“Tyson is ready to fight in February, if that’s when it happens. Remember going in with Ngannou, who showed himself to be very talented, nobody had a book on him because he had never had a prize fight.

“Fighting Usyk is totally different because they have reams and reams of film on Usyk. So, I think Tyson will be a lot better prepared against Usyk than he was against Ngannou.

“I have great confidence in Tyson Fury.

“I really believe Fury against Usyk will be a classic match.”

Tyson Fury has been backed to defeat Oleksandr Usyk when the heavyweights finally meet in their highly anticipated bout.

Fury and Usyk are set to meet in a fight that is tentatively scheduled for early 2024.

Widely considered as the world's leading heavyweight, Fury was pushed to the limit by UFC brawler-turned-boxer Francis Ngannou in a non-title bout in Riyadh on Saturday.

Indeed, Fury was fortunate to come away with a win, with two judges deciding in his favour.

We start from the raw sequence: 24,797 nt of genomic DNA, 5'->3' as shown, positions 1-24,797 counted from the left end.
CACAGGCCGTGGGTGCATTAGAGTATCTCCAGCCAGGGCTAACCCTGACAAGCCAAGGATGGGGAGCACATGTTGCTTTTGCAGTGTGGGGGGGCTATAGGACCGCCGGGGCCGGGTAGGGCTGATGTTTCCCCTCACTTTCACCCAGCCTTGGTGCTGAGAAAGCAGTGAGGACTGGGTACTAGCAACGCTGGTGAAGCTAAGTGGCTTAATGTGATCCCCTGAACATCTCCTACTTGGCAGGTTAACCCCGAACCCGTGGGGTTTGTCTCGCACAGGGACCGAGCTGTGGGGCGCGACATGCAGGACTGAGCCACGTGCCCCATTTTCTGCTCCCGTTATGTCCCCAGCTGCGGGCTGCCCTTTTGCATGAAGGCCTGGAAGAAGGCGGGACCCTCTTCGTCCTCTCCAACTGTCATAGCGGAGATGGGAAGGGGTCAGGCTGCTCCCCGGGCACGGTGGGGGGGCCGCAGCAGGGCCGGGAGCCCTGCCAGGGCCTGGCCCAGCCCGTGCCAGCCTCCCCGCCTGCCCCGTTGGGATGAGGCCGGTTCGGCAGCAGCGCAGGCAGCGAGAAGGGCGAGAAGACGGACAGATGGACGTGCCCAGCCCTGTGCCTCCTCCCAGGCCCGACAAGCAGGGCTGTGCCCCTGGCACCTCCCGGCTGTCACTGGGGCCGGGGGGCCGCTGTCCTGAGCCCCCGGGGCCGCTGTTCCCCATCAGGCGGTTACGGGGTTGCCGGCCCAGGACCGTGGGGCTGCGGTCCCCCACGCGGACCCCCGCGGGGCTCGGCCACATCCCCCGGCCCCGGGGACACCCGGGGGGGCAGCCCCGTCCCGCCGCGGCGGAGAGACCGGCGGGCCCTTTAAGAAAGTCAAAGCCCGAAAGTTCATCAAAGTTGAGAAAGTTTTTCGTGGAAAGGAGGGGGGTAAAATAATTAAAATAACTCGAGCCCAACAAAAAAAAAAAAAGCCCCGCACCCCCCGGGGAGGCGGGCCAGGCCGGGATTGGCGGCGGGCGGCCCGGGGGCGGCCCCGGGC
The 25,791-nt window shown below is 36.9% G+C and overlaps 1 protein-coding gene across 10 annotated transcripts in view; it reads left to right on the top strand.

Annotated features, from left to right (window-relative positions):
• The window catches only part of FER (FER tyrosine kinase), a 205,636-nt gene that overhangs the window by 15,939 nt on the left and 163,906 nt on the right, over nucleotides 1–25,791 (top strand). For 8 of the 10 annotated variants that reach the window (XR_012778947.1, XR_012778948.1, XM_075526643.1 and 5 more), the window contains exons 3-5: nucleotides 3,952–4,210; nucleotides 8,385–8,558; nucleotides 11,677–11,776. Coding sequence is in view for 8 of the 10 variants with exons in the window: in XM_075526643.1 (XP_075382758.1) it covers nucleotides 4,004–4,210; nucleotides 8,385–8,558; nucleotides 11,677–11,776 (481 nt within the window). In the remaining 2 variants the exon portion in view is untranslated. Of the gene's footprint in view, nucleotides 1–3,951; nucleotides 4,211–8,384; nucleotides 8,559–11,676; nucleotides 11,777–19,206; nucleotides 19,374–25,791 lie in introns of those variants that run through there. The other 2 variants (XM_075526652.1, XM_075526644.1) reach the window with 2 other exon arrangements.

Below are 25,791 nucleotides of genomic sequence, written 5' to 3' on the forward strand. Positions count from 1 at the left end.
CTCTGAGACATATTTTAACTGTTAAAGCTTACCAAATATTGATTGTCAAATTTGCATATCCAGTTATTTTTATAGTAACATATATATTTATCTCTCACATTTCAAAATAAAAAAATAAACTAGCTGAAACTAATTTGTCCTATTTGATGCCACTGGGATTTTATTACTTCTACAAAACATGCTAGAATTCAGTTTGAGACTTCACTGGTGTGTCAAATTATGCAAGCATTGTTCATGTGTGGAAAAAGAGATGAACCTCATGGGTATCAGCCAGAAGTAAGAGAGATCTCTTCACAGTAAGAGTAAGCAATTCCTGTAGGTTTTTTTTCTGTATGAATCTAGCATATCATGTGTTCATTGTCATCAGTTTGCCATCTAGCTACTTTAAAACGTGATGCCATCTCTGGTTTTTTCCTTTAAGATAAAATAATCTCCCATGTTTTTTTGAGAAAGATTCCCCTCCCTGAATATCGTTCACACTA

Ryan Garcia, who is set to fight Oscar Duarte in December, believes the undefeated Fury will still have too much for Usyk, though.

"The Gypsy King, that's it," Garcia told Stats Perform.

"He's the best, the Gypsy King is an unbelievable talent. And he has an amazing personality. He's super, super cool."

Fury's meeting with Usyk will quench a long-held thirst, though despite years of posturing, a battle of the Britons between the 35-year-old and Anthony Joshua is yet to take place.

"I'll be excited to see him versus Anthony Joshua one day, I would want to go to that one that will be huge," Garcia said.

"And that’s the one I would actually be looking forward to more [than Fury v Usyk], to be honest."